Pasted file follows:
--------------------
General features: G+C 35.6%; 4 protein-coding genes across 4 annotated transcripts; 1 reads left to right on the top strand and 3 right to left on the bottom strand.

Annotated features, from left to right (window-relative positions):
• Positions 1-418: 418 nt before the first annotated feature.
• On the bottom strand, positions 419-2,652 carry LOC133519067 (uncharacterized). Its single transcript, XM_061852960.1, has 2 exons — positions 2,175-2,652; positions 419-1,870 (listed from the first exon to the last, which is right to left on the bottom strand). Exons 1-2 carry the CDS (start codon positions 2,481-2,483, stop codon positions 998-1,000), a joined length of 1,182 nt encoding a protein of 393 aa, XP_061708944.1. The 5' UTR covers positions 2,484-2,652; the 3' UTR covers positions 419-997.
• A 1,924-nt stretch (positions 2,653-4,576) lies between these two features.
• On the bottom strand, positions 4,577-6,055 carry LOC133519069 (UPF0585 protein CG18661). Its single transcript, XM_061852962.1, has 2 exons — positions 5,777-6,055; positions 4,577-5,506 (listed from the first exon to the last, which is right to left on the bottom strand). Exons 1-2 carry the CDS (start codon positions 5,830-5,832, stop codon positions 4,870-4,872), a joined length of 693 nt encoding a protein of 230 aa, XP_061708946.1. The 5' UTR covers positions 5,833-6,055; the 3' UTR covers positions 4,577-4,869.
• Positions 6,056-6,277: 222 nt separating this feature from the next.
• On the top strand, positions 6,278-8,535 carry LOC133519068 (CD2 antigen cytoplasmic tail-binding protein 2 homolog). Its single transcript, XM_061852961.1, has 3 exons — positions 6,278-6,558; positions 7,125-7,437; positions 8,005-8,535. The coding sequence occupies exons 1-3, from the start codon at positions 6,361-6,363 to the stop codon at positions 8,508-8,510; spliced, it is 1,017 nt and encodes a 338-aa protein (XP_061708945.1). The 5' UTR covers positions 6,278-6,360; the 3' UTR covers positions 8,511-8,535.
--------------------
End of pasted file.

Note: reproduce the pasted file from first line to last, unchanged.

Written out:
General features: G+C 35.6%; 4 protein-coding genes across 4 annotated transcripts; 1 reads left to right on the top strand and 3 right to left on the bottom strand.

Annotated features, from left to right (window-relative positions):
• Positions 1-418: 418 nt before the first annotated feature.
• On the bottom strand, positions 419-2,652 carry LOC133519067 (uncharacterized). Its single transcript, XM_061852960.1, has 2 exons — positions 2,175-2,652; positions 419-1,870 (listed from the first exon to the last, which is right to left on the bottom strand). Exons 1-2 carry the CDS (start codon positions 2,481-2,483, stop codon positions 998-1,000), a joined length of 1,182 nt encoding a protein of 393 aa, XP_061708944.1. The 5' UTR covers positions 2,484-2,652; the 3' UTR covers positions 419-997.
• A 1,924-nt stretch (positions 2,653-4,576) lies between these two features.
• On the bottom strand, positions 4,577-6,055 carry LOC133519069 (UPF0585 protein CG18661). Its single transcript, XM_061852962.1, has 2 exons — positions 5,777-6,055; positions 4,577-5,506 (listed from the first exon to the last, which is right to left on the bottom strand). Exons 1-2 carry the CDS (start codon positions 5,830-5,832, stop codon positions 4,870-4,872), a joined length of 693 nt encoding a protein of 230 aa, XP_061708946.1. The 5' UTR covers positions 5,833-6,055; the 3' UTR covers positions 4,577-4,869.
• Positions 6,056-6,277: 222 nt separating this feature from the next.
• On the top strand, positions 6,278-8,535 carry LOC133519068 (CD2 antigen cytoplasmic tail-binding protein 2 homolog). Its single transcript, XM_061852961.1, has 3 exons — positions 6,278-6,558; positions 7,125-7,437; positions 8,005-8,535. The coding sequence occupies exons 1-3, from the start codon at positions 6,361-6,363 to the stop codon at positions 8,508-8,510; spliced, it is 1,017 nt and encodes a 338-aa protein (XP_061708945.1). The 5' UTR covers positions 6,278-6,360; the 3' UTR covers positions 8,511-8,535.